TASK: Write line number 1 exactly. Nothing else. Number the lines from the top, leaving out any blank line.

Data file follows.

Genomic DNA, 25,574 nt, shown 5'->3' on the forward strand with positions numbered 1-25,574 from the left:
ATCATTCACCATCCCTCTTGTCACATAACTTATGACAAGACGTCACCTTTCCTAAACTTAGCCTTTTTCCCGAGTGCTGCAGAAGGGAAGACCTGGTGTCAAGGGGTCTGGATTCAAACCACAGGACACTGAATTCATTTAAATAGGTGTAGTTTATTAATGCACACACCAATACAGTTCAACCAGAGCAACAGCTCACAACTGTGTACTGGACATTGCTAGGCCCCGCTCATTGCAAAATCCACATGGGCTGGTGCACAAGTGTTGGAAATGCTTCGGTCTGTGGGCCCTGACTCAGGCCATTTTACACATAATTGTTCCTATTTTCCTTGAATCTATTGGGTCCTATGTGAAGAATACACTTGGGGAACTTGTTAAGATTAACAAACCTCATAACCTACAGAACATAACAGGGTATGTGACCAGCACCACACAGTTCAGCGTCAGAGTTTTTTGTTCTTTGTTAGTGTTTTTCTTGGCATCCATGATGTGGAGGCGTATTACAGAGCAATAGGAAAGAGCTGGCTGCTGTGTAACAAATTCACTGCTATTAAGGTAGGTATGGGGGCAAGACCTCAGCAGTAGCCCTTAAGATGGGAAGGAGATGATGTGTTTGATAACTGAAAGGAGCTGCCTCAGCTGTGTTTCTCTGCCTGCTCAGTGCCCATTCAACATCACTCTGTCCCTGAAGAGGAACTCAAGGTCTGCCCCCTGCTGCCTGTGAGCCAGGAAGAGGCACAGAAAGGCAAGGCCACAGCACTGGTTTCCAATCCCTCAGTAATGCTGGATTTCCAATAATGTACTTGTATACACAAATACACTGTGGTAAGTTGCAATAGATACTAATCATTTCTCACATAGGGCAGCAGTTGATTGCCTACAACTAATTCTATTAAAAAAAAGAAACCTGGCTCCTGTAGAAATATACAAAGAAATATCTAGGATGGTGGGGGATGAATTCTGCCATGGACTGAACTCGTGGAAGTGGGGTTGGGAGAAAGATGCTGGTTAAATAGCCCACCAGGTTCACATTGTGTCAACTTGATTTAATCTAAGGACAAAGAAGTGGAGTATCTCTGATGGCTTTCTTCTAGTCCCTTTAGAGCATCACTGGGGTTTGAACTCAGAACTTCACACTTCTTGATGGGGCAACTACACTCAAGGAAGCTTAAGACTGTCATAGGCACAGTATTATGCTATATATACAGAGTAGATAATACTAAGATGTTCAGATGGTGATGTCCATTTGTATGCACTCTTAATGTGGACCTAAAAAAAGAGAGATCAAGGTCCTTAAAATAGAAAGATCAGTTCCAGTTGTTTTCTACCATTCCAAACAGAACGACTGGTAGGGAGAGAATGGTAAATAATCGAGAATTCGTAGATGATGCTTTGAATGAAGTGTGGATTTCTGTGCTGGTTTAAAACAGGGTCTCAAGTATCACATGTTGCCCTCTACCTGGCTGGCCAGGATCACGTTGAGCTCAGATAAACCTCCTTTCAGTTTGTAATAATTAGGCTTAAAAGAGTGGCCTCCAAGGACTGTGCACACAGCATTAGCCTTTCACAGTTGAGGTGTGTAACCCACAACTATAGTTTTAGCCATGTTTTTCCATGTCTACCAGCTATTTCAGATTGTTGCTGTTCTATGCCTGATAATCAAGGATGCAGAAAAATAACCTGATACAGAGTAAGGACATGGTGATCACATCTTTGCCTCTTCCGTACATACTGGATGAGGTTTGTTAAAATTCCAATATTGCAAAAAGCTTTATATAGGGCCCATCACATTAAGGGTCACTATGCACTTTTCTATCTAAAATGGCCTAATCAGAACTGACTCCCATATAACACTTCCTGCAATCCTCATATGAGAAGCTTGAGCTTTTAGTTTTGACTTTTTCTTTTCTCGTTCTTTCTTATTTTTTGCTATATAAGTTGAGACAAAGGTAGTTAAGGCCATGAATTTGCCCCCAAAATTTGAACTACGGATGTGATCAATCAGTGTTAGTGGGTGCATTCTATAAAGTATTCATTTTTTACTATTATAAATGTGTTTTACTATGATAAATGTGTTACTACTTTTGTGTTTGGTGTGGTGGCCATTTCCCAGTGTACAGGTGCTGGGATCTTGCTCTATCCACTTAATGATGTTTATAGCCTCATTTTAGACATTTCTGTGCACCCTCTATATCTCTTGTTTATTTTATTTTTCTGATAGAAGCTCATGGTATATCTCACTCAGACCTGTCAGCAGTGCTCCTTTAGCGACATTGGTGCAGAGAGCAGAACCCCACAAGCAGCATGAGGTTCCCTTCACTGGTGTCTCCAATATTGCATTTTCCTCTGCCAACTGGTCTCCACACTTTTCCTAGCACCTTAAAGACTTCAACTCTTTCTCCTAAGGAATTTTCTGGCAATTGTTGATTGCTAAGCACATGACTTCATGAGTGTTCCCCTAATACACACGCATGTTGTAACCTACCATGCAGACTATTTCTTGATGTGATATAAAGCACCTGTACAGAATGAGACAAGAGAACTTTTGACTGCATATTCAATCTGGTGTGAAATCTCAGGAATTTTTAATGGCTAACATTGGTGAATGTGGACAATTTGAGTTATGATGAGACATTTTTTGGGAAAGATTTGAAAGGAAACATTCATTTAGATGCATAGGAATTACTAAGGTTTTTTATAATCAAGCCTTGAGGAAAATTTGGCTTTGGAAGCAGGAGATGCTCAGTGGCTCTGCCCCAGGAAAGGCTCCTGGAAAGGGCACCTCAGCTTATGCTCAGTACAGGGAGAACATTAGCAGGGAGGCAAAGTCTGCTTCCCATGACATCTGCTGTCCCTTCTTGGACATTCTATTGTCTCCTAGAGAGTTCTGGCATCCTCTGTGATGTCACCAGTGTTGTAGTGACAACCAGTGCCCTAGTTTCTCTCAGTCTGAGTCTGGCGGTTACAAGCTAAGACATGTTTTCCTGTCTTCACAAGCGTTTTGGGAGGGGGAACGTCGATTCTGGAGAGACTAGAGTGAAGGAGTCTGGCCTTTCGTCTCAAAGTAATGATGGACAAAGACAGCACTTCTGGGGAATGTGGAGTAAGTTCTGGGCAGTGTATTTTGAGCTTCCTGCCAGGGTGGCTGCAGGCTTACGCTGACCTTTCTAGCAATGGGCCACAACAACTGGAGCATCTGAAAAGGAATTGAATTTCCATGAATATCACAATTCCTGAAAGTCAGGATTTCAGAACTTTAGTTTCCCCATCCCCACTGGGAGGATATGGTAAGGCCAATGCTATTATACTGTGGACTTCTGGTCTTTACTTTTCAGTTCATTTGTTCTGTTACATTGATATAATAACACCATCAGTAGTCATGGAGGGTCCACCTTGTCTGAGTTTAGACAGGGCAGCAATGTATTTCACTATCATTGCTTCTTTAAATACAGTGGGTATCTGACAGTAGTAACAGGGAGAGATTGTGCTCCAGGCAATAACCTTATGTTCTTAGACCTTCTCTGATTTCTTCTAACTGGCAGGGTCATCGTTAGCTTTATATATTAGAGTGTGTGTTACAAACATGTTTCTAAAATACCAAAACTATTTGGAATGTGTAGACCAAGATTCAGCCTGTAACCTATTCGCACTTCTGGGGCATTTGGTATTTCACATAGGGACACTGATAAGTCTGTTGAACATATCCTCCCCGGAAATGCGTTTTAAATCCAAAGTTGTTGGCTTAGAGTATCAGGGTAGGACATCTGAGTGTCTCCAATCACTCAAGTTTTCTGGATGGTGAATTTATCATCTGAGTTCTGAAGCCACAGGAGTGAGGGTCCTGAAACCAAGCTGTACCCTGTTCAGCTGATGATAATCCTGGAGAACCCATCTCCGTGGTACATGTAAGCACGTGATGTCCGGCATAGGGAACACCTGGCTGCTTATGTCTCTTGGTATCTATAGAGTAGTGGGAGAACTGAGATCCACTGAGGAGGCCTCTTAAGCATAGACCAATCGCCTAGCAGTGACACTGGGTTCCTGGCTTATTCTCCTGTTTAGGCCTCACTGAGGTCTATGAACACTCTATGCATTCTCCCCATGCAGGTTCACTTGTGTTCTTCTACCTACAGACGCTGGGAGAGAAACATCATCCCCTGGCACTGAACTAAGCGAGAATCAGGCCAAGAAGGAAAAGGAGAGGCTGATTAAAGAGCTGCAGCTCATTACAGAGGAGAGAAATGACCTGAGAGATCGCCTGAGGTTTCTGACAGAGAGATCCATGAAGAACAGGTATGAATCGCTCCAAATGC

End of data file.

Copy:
Genomic DNA, 25,574 nt, shown 5'->3' on the forward strand with positions numbered 1-25,574 from the left: